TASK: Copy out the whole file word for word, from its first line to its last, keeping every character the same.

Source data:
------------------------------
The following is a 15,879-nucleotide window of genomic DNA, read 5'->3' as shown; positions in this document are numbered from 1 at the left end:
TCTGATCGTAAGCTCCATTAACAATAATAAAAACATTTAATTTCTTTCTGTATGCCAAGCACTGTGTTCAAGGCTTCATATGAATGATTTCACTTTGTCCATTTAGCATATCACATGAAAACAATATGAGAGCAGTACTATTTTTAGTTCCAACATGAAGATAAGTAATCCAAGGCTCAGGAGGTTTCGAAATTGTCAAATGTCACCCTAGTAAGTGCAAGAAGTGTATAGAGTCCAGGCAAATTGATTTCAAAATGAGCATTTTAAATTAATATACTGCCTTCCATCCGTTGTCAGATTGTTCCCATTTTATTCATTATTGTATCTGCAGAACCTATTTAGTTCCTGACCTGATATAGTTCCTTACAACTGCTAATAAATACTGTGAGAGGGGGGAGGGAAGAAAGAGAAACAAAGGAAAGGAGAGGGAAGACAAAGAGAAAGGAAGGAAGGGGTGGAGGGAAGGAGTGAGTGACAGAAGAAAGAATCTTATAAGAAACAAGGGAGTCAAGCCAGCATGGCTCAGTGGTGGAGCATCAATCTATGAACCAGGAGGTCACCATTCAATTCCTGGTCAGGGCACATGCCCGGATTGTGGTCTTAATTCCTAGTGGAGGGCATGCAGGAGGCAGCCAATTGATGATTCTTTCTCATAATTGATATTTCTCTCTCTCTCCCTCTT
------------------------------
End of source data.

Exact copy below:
The following is a 15,879-nucleotide window of genomic DNA, read 5'->3' as shown; positions in this document are numbered from 1 at the left end:
TCTGATCGTAAGCTCCATTAACAATAATAAAAACATTTAATTTCTTTCTGTATGCCAAGCACTGTGTTCAAGGCTTCATATGAATGATTTCACTTTGTCCATTTAGCATATCACATGAAAACAATATGAGAGCAGTACTATTTTTAGTTCCAACATGAAGATAAGTAATCCAAGGCTCAGGAGGTTTCGAAATTGTCAAATGTCACCCTAGTAAGTGCAAGAAGTGTATAGAGTCCAGGCAAATTGATTTCAAAATGAGCATTTTAAATTAATATACTGCCTTCCATCCGTTGTCAGATTGTTCCCATTTTATTCATTATTGTATCTGCAGAACCTATTTAGTTCCTGACCTGATATAGTTCCTTACAACTGCTAATAAATACTGTGAGAGGGGGGAGGGAAGAAAGAGAAACAAAGGAAAGGAGAGGGAAGACAAAGAGAAAGGAAGGAAGGGGTGGAGGGAAGGAGTGAGTGACAGAAGAAAGAATCTTATAAGAAACAAGGGAGTCAAGCCAGCATGGCTCAGTGGTGGAGCATCAATCTATGAACCAGGAGGTCACCATTCAATTCCTGGTCAGGGCACATGCCCGGATTGTGGTCTTAATTCCTAGTGGAGGGCATGCAGGAGGCAGCCAATTGATGATTCTTTCTCATAATTGATATTTCTCTCTCTCTCCCTCTT